Poly(ADP-ribose) polymerase-1 (PARP-1) is a DNA-binding enzyme activated by DNA breaks and involved in DNA repair and other cellular processes. Poly(ADP-ribose) polymerase activity can be higher in cancer than in adjacent normal tissue, but cancer predisposition is reported to be greater in individuals with a single-nucleotide polymorphism (SNP) V762A (T2444C) in the catalytic domain that reduces PARP-1 activity.
To resolve these divergent observations, we determined PARP-1 polymorphisms, PARP-1 protein expression and activity in a panel of 19 solid and haematological, adult and paediatric human cancer cell lines.
There was a wide variation in PARP activity in the cell line panel (coefficient of variation, CV=103%), with the lowest and the highest activity being 2460 pmol PAR/106 (HS-5 cells) and 85 750 pmol PAR/106 (NGP cells). Lower variation (CV=32%) was observed in PARP-1 protein expression with the lowest expression being 2.0 ng μg−1 (HS-5 cells) and the highest being 7.1 ng μg−1 (ML-1 cells). The mean activity in the cancer cells was 45-fold higher than the mean activity in normal human lymphocytes and the PARP-1 protein levels were 23-fold higher.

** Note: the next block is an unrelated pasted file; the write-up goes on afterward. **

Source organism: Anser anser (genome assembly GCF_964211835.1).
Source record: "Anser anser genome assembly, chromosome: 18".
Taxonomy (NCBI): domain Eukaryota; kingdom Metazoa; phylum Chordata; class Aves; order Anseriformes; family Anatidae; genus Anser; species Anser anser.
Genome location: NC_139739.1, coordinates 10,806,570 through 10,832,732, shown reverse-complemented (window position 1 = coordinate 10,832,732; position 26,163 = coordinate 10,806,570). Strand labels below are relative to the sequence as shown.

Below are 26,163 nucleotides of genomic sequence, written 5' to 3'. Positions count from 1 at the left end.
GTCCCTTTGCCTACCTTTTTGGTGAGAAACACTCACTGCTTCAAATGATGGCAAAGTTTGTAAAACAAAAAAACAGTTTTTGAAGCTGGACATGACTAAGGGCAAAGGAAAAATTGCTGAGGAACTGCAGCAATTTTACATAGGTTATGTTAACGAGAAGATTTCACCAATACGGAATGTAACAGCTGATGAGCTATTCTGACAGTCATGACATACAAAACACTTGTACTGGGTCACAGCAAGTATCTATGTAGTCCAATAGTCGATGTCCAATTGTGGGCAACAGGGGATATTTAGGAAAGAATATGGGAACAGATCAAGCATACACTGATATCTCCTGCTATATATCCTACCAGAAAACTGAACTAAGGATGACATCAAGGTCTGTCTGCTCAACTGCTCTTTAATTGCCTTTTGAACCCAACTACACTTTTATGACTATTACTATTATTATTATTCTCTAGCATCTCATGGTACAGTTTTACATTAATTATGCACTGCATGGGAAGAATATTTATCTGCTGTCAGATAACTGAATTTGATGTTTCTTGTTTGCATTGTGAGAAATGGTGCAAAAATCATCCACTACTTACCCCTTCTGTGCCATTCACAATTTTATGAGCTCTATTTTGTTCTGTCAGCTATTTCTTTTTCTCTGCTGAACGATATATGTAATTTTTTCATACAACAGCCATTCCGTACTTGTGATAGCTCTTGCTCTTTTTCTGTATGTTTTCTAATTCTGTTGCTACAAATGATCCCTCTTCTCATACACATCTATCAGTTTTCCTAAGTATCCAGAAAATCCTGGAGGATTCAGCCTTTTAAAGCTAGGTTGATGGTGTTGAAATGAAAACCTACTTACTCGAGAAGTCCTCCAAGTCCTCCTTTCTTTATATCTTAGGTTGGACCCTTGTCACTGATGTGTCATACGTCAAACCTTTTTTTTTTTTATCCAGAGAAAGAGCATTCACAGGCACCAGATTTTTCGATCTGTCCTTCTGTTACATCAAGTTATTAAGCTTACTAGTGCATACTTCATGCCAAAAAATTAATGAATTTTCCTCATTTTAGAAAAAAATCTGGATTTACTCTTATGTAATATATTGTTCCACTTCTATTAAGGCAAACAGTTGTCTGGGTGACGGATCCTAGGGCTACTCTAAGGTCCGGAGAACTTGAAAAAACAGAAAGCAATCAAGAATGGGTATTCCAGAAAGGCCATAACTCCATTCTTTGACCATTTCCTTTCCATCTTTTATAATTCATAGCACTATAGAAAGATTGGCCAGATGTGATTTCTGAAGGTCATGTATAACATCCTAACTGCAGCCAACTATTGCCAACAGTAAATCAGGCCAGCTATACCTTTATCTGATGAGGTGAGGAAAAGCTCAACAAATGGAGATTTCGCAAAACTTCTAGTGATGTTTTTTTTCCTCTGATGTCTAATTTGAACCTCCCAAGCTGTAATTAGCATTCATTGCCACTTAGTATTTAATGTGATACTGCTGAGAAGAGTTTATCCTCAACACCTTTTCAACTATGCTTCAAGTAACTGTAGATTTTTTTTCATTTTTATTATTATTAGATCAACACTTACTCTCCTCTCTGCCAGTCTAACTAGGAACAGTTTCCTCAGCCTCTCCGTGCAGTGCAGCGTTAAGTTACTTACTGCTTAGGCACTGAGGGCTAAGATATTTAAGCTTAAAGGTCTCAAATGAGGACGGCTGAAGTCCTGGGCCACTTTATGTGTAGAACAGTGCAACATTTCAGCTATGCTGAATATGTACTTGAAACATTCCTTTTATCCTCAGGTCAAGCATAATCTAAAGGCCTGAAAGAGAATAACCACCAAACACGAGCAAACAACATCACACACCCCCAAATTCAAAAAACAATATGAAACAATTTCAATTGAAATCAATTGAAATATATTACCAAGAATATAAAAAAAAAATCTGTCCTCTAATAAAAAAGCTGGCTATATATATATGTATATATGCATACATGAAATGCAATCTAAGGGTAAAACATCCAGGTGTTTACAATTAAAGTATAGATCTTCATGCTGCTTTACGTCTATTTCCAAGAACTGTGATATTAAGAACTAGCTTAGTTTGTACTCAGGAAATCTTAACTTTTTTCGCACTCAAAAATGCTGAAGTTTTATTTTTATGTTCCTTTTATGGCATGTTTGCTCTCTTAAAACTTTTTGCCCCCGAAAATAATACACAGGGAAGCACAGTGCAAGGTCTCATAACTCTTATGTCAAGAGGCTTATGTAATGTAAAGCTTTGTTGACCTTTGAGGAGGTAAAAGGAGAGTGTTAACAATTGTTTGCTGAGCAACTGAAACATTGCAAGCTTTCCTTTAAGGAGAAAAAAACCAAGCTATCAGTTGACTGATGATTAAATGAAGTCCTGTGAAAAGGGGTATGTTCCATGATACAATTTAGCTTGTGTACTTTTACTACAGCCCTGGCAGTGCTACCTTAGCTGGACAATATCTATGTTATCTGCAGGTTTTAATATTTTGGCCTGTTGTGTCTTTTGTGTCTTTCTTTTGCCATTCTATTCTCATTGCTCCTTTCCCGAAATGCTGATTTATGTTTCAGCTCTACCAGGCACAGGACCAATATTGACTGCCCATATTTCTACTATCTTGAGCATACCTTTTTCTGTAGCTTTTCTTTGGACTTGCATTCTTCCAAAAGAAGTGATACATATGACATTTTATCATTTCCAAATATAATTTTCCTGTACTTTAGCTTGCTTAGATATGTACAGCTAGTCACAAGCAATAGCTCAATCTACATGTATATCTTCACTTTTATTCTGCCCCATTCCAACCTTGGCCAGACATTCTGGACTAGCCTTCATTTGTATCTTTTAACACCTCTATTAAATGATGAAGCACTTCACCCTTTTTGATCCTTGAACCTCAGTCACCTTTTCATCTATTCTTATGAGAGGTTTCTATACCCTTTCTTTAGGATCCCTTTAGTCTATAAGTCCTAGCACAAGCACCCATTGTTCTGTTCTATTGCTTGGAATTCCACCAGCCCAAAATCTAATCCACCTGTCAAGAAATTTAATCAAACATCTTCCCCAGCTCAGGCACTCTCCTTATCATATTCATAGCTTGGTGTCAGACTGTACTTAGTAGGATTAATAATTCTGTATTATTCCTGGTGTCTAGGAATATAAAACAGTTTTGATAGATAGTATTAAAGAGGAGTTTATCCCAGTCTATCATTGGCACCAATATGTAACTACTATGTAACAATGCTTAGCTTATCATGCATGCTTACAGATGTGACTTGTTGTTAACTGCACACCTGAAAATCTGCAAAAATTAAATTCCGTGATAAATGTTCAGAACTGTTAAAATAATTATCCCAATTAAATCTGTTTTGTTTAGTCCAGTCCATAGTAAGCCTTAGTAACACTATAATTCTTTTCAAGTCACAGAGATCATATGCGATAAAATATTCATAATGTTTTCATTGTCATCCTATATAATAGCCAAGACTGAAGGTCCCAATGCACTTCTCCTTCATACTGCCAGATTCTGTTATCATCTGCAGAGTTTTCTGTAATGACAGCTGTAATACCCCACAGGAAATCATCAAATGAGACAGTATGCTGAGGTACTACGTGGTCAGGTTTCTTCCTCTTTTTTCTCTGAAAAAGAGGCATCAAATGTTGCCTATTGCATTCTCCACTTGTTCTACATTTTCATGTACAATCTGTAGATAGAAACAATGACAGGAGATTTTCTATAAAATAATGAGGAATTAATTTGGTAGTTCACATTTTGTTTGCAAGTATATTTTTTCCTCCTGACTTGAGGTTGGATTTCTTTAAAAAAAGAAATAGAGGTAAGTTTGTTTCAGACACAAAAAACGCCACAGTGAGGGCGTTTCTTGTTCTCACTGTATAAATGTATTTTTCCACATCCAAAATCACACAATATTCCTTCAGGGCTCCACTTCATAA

Surprisingly, there was no significant correlation between PARP activity and PARP-1 protein level or the investigated polymorphisms, T2444C and CA.